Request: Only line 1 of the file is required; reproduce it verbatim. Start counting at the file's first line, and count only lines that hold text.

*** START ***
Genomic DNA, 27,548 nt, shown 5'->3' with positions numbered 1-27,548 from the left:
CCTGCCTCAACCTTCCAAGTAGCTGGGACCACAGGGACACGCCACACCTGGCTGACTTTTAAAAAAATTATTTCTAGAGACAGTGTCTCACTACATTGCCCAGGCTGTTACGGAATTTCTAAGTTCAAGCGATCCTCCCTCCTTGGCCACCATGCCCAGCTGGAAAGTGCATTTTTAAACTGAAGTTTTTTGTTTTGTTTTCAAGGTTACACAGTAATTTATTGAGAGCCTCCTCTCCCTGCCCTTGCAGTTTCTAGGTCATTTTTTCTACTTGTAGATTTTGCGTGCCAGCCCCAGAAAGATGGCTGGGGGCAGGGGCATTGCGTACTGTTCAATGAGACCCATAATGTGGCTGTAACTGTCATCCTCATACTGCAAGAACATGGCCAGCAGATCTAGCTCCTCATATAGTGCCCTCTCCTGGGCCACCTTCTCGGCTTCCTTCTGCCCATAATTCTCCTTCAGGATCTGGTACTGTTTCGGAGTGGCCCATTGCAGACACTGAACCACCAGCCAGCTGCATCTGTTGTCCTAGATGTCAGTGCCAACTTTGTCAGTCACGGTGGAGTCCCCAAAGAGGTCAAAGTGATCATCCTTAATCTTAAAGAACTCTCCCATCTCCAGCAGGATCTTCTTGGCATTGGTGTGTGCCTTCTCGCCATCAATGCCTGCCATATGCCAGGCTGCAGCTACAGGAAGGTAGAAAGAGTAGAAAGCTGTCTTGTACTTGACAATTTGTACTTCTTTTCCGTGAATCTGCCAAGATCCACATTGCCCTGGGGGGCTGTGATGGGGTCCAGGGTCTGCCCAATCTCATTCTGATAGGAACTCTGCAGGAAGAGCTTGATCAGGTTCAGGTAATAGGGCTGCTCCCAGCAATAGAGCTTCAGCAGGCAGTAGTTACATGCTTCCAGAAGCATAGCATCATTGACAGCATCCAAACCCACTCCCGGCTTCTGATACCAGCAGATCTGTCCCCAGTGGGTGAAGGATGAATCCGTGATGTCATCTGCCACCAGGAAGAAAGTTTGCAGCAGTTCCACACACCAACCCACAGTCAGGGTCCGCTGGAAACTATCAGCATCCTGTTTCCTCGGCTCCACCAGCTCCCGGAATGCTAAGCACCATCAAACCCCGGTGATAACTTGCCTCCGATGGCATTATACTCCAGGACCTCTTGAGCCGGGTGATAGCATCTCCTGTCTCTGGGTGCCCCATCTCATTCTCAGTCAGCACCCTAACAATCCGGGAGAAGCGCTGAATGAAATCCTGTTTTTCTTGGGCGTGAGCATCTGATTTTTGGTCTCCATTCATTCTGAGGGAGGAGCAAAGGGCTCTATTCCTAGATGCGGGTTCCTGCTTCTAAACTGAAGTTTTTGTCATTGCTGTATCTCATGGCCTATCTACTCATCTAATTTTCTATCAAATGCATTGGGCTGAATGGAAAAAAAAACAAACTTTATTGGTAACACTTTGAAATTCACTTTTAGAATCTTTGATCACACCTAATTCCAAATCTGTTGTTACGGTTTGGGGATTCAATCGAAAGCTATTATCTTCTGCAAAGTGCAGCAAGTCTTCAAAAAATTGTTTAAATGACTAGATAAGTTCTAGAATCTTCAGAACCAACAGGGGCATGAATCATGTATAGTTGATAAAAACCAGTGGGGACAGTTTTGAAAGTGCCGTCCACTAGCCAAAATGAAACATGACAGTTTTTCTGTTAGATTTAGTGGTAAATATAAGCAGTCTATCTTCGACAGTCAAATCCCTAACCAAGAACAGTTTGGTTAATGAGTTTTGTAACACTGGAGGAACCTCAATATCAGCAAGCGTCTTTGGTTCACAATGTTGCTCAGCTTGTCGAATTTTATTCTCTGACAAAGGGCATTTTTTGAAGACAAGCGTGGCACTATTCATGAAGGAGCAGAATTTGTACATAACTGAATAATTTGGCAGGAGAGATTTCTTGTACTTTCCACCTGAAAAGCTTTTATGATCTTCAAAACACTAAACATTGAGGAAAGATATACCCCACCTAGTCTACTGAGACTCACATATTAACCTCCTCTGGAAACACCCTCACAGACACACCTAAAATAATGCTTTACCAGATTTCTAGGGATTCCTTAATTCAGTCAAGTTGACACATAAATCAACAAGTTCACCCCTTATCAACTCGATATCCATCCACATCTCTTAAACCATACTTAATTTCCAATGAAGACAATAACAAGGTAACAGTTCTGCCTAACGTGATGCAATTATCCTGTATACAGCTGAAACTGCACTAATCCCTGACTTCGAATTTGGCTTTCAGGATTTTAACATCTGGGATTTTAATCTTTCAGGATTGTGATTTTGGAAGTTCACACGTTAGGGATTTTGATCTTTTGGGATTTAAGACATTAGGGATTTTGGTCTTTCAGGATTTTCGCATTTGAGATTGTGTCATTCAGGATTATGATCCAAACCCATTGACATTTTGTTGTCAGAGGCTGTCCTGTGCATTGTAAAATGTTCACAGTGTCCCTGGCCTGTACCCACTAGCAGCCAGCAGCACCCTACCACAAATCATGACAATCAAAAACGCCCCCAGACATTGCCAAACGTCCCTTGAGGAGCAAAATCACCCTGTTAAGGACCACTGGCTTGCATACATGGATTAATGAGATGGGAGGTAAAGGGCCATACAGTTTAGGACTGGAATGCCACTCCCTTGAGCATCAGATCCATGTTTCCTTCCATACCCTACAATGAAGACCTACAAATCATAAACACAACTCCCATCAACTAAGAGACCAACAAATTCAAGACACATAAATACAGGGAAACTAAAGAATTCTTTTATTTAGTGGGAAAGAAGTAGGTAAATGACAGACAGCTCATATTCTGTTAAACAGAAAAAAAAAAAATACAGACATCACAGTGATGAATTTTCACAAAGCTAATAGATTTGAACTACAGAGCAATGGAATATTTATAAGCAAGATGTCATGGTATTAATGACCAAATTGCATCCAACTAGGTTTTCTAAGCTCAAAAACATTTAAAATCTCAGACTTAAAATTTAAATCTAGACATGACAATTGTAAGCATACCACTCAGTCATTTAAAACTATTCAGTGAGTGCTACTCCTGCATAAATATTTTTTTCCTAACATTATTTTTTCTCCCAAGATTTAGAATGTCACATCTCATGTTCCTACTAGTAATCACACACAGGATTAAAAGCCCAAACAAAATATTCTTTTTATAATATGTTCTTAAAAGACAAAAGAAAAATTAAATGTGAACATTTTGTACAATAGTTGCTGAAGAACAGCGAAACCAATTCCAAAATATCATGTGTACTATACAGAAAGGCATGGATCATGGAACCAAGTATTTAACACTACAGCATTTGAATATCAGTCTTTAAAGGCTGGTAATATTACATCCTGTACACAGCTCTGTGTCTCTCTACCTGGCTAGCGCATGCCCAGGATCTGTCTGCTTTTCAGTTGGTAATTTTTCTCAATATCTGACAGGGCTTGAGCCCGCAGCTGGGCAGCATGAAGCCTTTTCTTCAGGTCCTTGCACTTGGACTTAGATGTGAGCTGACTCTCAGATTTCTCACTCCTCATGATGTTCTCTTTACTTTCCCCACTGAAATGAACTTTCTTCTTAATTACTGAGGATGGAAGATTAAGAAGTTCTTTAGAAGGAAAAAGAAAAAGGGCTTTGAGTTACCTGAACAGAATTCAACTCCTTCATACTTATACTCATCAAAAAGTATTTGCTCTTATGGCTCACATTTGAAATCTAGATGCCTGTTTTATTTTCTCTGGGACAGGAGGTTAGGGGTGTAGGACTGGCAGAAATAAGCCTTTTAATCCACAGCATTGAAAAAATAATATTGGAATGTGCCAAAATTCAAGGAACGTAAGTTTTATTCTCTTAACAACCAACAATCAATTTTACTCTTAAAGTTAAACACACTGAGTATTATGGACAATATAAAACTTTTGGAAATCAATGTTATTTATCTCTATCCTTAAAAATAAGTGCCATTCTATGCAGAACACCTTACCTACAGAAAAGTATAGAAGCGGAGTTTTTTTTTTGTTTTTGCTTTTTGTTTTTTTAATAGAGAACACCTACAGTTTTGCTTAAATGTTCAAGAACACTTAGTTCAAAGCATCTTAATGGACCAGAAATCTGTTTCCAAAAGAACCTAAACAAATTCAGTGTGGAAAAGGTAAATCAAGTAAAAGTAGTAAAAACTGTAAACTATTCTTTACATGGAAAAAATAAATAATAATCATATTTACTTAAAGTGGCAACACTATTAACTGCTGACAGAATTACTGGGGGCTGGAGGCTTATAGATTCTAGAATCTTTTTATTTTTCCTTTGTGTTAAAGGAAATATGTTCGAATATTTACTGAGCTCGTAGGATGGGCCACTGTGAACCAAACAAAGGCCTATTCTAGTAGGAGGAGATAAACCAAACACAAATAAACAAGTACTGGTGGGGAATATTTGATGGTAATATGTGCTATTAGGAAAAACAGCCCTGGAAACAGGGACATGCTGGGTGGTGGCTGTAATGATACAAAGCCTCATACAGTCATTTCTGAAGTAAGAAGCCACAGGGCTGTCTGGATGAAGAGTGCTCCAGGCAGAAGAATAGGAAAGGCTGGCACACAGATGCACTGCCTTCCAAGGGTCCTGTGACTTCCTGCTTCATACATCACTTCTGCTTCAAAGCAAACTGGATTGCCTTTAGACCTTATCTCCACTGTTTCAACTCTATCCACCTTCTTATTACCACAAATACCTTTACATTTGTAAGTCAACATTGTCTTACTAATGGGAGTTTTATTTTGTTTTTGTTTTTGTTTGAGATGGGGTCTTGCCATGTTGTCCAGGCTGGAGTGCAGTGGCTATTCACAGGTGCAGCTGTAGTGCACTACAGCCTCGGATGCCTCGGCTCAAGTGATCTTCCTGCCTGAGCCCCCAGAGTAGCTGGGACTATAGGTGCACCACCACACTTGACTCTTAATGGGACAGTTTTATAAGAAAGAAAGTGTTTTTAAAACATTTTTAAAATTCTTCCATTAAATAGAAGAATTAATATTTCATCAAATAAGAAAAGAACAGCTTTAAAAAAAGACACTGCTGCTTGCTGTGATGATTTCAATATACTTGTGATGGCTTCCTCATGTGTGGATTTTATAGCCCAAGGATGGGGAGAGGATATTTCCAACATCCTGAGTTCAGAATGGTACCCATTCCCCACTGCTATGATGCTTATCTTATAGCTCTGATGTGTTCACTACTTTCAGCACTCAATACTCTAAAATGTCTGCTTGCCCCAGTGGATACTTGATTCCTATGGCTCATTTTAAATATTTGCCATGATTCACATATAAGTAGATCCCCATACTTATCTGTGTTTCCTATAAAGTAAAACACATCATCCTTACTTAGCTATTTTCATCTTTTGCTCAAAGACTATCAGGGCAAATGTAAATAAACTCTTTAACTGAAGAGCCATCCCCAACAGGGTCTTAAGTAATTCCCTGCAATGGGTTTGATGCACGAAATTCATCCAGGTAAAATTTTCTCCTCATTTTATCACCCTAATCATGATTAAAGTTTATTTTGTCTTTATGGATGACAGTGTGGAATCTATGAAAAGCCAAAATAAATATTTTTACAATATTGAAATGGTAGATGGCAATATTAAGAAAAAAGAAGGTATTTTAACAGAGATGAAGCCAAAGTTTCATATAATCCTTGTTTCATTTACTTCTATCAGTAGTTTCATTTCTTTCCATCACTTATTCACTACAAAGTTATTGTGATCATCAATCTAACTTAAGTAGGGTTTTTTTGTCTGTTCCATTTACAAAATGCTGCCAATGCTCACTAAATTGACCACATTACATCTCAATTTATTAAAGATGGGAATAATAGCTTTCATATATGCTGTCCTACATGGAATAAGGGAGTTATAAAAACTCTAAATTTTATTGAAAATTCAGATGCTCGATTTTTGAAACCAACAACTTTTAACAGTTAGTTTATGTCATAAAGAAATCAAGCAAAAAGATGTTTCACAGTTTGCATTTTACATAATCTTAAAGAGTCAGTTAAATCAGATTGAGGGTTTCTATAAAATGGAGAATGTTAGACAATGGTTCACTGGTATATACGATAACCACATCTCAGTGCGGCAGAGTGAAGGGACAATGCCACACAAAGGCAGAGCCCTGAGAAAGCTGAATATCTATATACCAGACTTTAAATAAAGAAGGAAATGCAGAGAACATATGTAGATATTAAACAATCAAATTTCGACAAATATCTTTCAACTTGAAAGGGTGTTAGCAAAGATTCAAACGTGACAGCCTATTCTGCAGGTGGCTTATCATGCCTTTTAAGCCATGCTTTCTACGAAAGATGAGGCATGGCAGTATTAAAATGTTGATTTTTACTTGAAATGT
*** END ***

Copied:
Genomic DNA, 27,548 nt, shown 5'->3' with positions numbered 1-27,548 from the left: